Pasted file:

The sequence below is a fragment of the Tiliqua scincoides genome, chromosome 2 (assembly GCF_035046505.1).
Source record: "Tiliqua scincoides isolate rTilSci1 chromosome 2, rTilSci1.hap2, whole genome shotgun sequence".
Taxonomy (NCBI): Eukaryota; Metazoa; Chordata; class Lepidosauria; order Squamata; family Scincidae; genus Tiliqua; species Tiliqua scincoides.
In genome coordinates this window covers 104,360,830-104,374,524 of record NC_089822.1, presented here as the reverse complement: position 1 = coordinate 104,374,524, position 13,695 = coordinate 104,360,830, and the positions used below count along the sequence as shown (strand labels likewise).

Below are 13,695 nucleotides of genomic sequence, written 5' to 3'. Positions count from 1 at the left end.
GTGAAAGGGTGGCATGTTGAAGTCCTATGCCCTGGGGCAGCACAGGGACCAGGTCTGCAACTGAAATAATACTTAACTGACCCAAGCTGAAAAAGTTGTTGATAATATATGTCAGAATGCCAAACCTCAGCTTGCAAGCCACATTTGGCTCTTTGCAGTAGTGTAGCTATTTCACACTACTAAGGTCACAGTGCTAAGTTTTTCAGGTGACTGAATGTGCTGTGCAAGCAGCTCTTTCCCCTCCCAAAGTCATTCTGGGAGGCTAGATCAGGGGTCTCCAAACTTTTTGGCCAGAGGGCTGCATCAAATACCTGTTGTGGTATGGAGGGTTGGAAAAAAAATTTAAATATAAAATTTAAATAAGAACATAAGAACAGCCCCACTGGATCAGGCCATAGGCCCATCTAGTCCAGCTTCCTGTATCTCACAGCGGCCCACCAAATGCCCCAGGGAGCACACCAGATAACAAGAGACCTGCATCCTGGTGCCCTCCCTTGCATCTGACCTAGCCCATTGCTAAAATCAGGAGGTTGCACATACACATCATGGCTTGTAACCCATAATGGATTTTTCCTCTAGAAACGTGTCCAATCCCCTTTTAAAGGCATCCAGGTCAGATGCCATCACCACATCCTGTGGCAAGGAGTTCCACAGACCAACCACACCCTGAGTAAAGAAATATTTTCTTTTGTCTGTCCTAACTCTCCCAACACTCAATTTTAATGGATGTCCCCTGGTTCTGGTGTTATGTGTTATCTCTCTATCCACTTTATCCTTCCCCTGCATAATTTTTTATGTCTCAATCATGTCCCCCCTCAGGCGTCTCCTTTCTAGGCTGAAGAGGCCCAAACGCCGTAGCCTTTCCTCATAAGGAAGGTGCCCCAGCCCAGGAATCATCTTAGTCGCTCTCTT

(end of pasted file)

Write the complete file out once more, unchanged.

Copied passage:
The sequence below is a fragment of the Tiliqua scincoides genome, chromosome 2 (assembly GCF_035046505.1).
Source record: "Tiliqua scincoides isolate rTilSci1 chromosome 2, rTilSci1.hap2, whole genome shotgun sequence".
Taxonomy (NCBI): Eukaryota; Metazoa; Chordata; class Lepidosauria; order Squamata; family Scincidae; genus Tiliqua; species Tiliqua scincoides.
In genome coordinates this window covers 104,360,830-104,374,524 of record NC_089822.1, presented here as the reverse complement: position 1 = coordinate 104,374,524, position 13,695 = coordinate 104,360,830, and the positions used below count along the sequence as shown (strand labels likewise).

Below are 13,695 nucleotides of genomic sequence, written 5' to 3'. Positions count from 1 at the left end.
GTGAAAGGGTGGCATGTTGAAGTCCTATGCCCTGGGGCAGCACAGGGACCAGGTCTGCAACTGAAATAATACTTAACTGACCCAAGCTGAAAAAGTTGTTGATAATATATGTCAGAATGCCAAACCTCAGCTTGCAAGCCACATTTGGCTCTTTGCAGTAGTGTAGCTATTTCACACTACTAAGGTCACAGTGCTAAGTTTTTCAGGTGACTGAATGTGCTGTGCAAGCAGCTCTTTCCCCTCCCAAAGTCATTCTGGGAGGCTAGATCAGGGGTCTCCAAACTTTTTGGCCAGAGGGCTGCATCAAATACCTGTTGTGGTATGGAGGGTTGGAAAAAAAATTTAAATATAAAATTTAAATAAGAACATAAGAACAGCCCCACTGGATCAGGCCATAGGCCCATCTAGTCCAGCTTCCTGTATCTCACAGCGGCCCACCAAATGCCCCAGGGAGCACACCAGATAACAAGAGACCTGCATCCTGGTGCCCTCCCTTGCATCTGACCTAGCCCATTGCTAAAATCAGGAGGTTGCACATACACATCATGGCTTGTAACCCATAATGGATTTTTCCTCTAGAAACGTGTCCAATCCCCTTTTAAAGGCATCCAGGTCAGATGCCATCACCACATCCTGTGGCAAGGAGTTCCACAGACCAACCACACCCTGAGTAAAGAAATATTTTCTTTTGTCTGTCCTAACTCTCCCAACACTCAATTTTAATGGATGTCCCCTGGTTCTGGTGTTATGTGTTATCTCTCTATCCACTTTATCCTTCCCCTGCATAATTTTTTATGTCTCAATCATGTCCCCCCTCAGGCGTCTCCTTTCTAGGCTGAAGAGGCCCAAACGCCGTAGCCTTTCCTCATAAGGAAGGTGCCCCAGCCCAGGAATCATCTTAGTCGCTCTCTT